Reusable Snack Bags

Some nasty virus has attacked our home, which (believe it or not) has left with me some extra time on my hands. Logan has spent hours parked on the couch in front of the television. He has had hours of necessary nap time and has even gone to bed early. This meant I finally had the chance to tackle that sewing project I was itching to start:  reusable snack bags.

I feel like I haven’t been so organized in the lunch department.  Logan is in the first grade and this is the first time he has gone to school all day long. He requires a lot of food. Ideally he should eat every few hours. Tupperware containers are just too bulky, so in order to fit in everything he needs, I’ve been using a lot of those little plastic baggies. And feeling guilty about it. So I decided to whip up a few of these cloth snack bags.

 I’ve seen them for sale before, but never wanted to pay $5 each. I found this skateboard fabric when it was on sale for $1 a yard. It was so cute and just waiting to star in my next project! For the inside lining, I used some leftover blue fabric that I had saved from a previous project. All in all, it probably cost me less than $1 to make all three.

There are three different sizes here:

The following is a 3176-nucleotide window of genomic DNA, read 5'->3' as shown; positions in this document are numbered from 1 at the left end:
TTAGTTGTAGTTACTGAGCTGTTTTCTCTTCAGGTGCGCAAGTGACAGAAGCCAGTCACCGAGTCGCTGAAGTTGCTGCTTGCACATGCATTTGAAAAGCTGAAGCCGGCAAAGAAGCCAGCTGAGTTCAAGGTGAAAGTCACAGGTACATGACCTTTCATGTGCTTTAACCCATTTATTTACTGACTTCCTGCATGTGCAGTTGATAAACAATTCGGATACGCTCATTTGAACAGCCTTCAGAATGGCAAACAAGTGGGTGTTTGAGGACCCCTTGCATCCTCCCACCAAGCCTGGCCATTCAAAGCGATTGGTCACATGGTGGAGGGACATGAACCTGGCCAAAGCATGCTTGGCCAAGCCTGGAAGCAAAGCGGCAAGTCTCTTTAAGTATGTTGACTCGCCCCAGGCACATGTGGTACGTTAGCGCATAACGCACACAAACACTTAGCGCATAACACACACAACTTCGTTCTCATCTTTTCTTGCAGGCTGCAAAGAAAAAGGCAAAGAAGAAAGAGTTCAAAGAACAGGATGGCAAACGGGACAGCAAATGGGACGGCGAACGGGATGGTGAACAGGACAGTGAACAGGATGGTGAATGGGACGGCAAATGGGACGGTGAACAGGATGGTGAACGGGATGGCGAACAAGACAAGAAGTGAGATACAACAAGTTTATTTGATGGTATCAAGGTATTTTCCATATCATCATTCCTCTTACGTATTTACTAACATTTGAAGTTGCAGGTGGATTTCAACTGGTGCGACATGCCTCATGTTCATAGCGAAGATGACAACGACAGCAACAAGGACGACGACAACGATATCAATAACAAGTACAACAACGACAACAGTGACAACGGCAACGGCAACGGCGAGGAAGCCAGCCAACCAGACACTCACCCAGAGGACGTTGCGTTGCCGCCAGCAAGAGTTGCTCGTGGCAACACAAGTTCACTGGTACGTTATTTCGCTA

Sandwich (7″x8″ finished size)
Snack (5″x6″ finished size)
Mini (4″x4″ finished size)

These close just like those ol’ fashioned sandwich bags with the flaps. That’s what I love about ’em. No buttons to fall off, no velcro to become worn. And they’re completely machine washable. The only problem I see is that I’m going to need more of them! Maybe jazzy ones for Earl, purple ones for Stella?  Check out the link for the tutorial if you want to learn how to make them. Super practical, super cute and super simple.

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  1. Wow, these look fantastic! I’ve seen these before, but haven’t gotten around to making them yet. The ones that I had seen called for oil-cloth or something….

    This is definitely on my to-do list – we use waaaaay too many plastic baggies, too!

    • I think the author of this tutorial expressed concerns over coated fabrics / waterproof fabrics? I was thrilled that I had all of the materials at home and didn’t have to run out to the store :) We’ll give ’em a try and see if they hold up to fruits and veggies. One of her tips is to use a dark liner inside so you don’t get stains.

  2. I think people were using PUL for a while (that waterproof fabric they use to make cloth diapers) and then realized it wasn’t food safe. I’ve bought sandwich/snack bags from etsy before but I make sure they use nylon, which is supposed to be food safe. Those look great! Another reason to learn to sew!

  3. Can I put in a request for Thelonious Monk fabric?

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